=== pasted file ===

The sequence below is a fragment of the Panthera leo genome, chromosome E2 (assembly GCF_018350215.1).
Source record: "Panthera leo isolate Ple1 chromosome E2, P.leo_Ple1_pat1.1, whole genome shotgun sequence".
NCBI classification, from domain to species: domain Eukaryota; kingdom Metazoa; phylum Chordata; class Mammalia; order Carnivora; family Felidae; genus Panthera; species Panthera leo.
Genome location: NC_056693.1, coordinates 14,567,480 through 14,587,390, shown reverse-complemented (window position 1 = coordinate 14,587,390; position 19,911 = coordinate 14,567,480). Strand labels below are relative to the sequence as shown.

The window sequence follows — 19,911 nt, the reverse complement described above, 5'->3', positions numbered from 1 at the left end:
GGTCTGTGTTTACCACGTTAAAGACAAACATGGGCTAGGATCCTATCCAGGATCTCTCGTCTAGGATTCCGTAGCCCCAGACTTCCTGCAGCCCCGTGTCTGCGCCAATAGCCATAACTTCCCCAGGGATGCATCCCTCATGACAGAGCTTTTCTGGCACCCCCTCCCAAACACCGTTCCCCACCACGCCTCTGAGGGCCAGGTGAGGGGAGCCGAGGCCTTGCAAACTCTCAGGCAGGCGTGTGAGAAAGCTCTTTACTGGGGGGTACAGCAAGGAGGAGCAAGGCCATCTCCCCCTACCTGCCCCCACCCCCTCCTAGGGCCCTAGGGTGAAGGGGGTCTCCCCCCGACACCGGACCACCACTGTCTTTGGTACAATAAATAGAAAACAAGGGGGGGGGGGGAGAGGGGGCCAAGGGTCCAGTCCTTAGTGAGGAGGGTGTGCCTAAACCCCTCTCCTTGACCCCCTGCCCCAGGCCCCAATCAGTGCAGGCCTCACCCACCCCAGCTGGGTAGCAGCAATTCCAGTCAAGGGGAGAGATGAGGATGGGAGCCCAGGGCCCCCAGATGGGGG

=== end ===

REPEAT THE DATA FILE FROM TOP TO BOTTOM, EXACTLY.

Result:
The sequence below is a fragment of the Panthera leo genome, chromosome E2 (assembly GCF_018350215.1).
Source record: "Panthera leo isolate Ple1 chromosome E2, P.leo_Ple1_pat1.1, whole genome shotgun sequence".
NCBI classification, from domain to species: domain Eukaryota; kingdom Metazoa; phylum Chordata; class Mammalia; order Carnivora; family Felidae; genus Panthera; species Panthera leo.
Genome location: NC_056693.1, coordinates 14,567,480 through 14,587,390, shown reverse-complemented (window position 1 = coordinate 14,587,390; position 19,911 = coordinate 14,567,480). Strand labels below are relative to the sequence as shown.

The window sequence follows — 19,911 nt, the reverse complement described above, 5'->3', positions numbered from 1 at the left end:
GGTCTGTGTTTACCACGTTAAAGACAAACATGGGCTAGGATCCTATCCAGGATCTCTCGTCTAGGATTCCGTAGCCCCAGACTTCCTGCAGCCCCGTGTCTGCGCCAATAGCCATAACTTCCCCAGGGATGCATCCCTCATGACAGAGCTTTTCTGGCACCCCCTCCCAAACACCGTTCCCCACCACGCCTCTGAGGGCCAGGTGAGGGGAGCCGAGGCCTTGCAAACTCTCAGGCAGGCGTGTGAGAAAGCTCTTTACTGGGGGGTACAGCAAGGAGGAGCAAGGCCATCTCCCCCTACCTGCCCCCACCCCCTCCTAGGGCCCTAGGGTGAAGGGGGTCTCCCCCCGACACCGGACCACCACTGTCTTTGGTACAATAAATAGAAAACAAGGGGGGGGGGGGAGAGGGGGCCAAGGGTCCAGTCCTTAGTGAGGAGGGTGTGCCTAAACCCCTCTCCTTGACCCCCTGCCCCAGGCCCCAATCAGTGCAGGCCTCACCCACCCCAGCTGGGTAGCAGCAATTCCAGTCAAGGGGAGAGATGAGGATGGGAGCCCAGGGCCCCCAGATGGGGG